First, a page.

To provide further evidence of the relationship between vitamin D, cardiovascular disease, and cancer, the researchers behind the present study conducted the Finnish Vitamin D Trial.

This took place between 2012 and 2018, and it was double-blind, randomized, and placebo-controlled.

“When we started to plan the trial, there was a lot of evidence from observational studies that vitamin D deficiency would be associated with nearly all major chronic diseases, such as [cardiovascular disease], cancer, type 2 diabetes, and also mortality,” said Dr. Jyrki Virtanen in an interview with Medical News Today.

Dr. Virtanen is an associate professor of nutrition and public health at the University of Eastern Finland, and a co-principal investigator of the study.

“Also, we had shown that among [the] Eastern Finnish population, low vitamin D content of the body was associated with higher risk of mortality and glucose metabolism disturbances. However, these kinds of studies do not give evidence for causality.”

“At that time, there was little evidence from RCTs that improvement of [the] vitamin D status of the body with vitamin D supplementation reduced the risk of diseases.”

“Therefore, our aim was to start a long-term vitamin D supplementation trial in Finland, where vitamin D insufficiency had been quite prevalent due to the long winter, and investigate whether vitamin D supplementation could reduce the risk of major chronic diseases and death.”

The researchers looked at data from 2,495 people, including male participants 60 years or older and female participants who were postmenopausal and 65 years or older. The participants also had no history of cardiovascular disease or cancer.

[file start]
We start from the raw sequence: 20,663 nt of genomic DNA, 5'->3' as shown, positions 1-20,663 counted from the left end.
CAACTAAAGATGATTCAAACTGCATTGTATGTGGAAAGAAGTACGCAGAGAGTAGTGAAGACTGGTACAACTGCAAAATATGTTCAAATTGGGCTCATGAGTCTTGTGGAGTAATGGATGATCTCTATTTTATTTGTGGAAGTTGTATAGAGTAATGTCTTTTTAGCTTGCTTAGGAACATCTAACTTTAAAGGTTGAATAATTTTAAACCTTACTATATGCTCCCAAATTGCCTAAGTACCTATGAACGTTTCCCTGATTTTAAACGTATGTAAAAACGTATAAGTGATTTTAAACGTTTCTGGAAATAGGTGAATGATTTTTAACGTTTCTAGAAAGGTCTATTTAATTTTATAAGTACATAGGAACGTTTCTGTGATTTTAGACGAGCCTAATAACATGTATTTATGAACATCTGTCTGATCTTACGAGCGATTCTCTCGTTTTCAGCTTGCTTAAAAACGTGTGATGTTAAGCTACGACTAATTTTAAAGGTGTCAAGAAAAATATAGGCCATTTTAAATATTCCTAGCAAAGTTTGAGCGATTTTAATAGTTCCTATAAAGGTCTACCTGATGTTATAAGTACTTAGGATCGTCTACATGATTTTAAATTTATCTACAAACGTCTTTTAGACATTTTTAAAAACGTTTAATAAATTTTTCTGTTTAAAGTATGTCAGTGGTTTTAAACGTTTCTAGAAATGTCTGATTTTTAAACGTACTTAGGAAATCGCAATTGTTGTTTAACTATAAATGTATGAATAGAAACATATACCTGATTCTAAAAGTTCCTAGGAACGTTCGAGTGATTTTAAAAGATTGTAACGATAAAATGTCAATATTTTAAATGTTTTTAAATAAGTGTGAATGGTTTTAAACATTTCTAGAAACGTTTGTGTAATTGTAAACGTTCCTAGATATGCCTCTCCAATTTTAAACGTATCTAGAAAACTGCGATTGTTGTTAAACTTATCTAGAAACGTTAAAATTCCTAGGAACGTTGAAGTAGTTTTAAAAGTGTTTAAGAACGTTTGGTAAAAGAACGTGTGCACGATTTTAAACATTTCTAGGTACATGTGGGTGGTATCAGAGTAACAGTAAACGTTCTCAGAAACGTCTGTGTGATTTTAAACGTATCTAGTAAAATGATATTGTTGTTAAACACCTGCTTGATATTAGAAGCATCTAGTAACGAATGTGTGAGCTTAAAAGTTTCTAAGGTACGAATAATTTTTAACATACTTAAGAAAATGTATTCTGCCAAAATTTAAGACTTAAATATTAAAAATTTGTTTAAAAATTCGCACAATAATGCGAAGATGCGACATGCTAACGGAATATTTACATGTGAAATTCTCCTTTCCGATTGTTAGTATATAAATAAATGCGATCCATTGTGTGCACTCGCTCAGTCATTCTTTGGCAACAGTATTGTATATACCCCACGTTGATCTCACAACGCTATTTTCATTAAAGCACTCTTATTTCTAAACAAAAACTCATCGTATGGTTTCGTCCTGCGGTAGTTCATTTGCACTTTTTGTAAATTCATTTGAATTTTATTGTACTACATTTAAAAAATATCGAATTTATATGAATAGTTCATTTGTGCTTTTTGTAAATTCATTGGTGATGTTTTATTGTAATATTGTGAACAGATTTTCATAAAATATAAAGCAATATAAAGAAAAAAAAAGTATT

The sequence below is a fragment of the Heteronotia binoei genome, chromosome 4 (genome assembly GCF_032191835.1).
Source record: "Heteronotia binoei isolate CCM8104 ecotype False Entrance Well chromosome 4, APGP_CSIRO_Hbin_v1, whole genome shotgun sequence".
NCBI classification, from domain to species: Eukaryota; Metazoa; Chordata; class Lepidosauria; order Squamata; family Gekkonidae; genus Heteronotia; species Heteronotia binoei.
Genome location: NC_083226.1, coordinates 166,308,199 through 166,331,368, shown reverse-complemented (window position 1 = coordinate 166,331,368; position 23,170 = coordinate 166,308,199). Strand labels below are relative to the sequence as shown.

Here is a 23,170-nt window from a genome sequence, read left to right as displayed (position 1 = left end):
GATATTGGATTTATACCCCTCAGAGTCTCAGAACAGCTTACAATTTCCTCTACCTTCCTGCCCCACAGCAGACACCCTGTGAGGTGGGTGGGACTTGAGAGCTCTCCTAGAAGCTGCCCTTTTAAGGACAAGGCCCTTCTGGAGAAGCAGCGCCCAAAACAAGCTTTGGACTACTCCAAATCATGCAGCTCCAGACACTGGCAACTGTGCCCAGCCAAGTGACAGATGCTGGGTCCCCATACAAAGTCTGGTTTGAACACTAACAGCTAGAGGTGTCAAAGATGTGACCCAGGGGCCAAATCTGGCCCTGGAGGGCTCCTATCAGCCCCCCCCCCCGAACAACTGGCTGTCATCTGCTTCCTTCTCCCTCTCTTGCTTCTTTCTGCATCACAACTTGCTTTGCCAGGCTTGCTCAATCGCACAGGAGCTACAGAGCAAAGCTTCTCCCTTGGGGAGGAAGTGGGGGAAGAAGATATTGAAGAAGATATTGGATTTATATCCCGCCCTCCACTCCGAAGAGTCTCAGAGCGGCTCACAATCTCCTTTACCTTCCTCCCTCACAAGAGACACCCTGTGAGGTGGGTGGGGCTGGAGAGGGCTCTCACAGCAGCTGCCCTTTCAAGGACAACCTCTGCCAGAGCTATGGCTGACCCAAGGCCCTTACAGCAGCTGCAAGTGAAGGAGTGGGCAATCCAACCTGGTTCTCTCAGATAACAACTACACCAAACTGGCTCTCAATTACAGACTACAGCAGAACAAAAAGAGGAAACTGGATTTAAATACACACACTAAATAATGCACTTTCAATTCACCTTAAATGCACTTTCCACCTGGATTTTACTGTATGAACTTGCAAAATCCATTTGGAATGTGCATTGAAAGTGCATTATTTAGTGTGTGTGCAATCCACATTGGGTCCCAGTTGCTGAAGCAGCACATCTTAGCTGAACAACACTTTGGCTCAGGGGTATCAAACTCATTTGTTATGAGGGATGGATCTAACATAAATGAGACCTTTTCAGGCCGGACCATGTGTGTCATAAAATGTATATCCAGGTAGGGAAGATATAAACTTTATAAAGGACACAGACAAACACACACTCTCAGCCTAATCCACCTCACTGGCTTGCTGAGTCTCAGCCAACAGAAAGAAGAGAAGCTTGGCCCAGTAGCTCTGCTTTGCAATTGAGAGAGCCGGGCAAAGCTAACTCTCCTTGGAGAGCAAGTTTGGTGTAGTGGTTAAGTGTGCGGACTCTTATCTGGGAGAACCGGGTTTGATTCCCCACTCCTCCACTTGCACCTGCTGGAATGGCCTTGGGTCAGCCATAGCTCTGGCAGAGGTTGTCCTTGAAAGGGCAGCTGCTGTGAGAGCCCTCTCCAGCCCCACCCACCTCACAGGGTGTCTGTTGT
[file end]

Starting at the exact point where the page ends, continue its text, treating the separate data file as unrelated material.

The participants either took a placebo, vitamin D at a dosage of 1,600 international units (IU) each day, or vitamin D at a dosage of 3,200 IU each day.

Compared with the placebo, neither dosage of vitamin D reduced the incidence of cardiovascular disease or cancer in this cohort, the team determined.

One factor that complicated this analysis was that the participants tended to have high levels of vitamin D at the start of the study. This, the authors believe, stems from the implementation of policies to fortify foods with vitamin D in Finland, which began in 2003–2011.

“It is likely that vitamin D supplementation does not provide major health benefits, especially in populations where the vitamin D situation is already good at the start of the trial.”

– Dr. Jyrki Virtanen

“A ‘problem’ with most large vitamin D supplementation trials has been that the starting levels of vitamin D have been pretty high in a large part of the study populations,” explained Dr. Virtanen.

“This may reflect the well-known fact that people who take part in these kinds of studies tend to be more health-conscious and more interested in their health, so they are, on average, healthier than the average population.”

“They may have a better diet and are more likely to take supplements and exercise, which all are associated also with higher serum vitamin D levels,” he told MNT.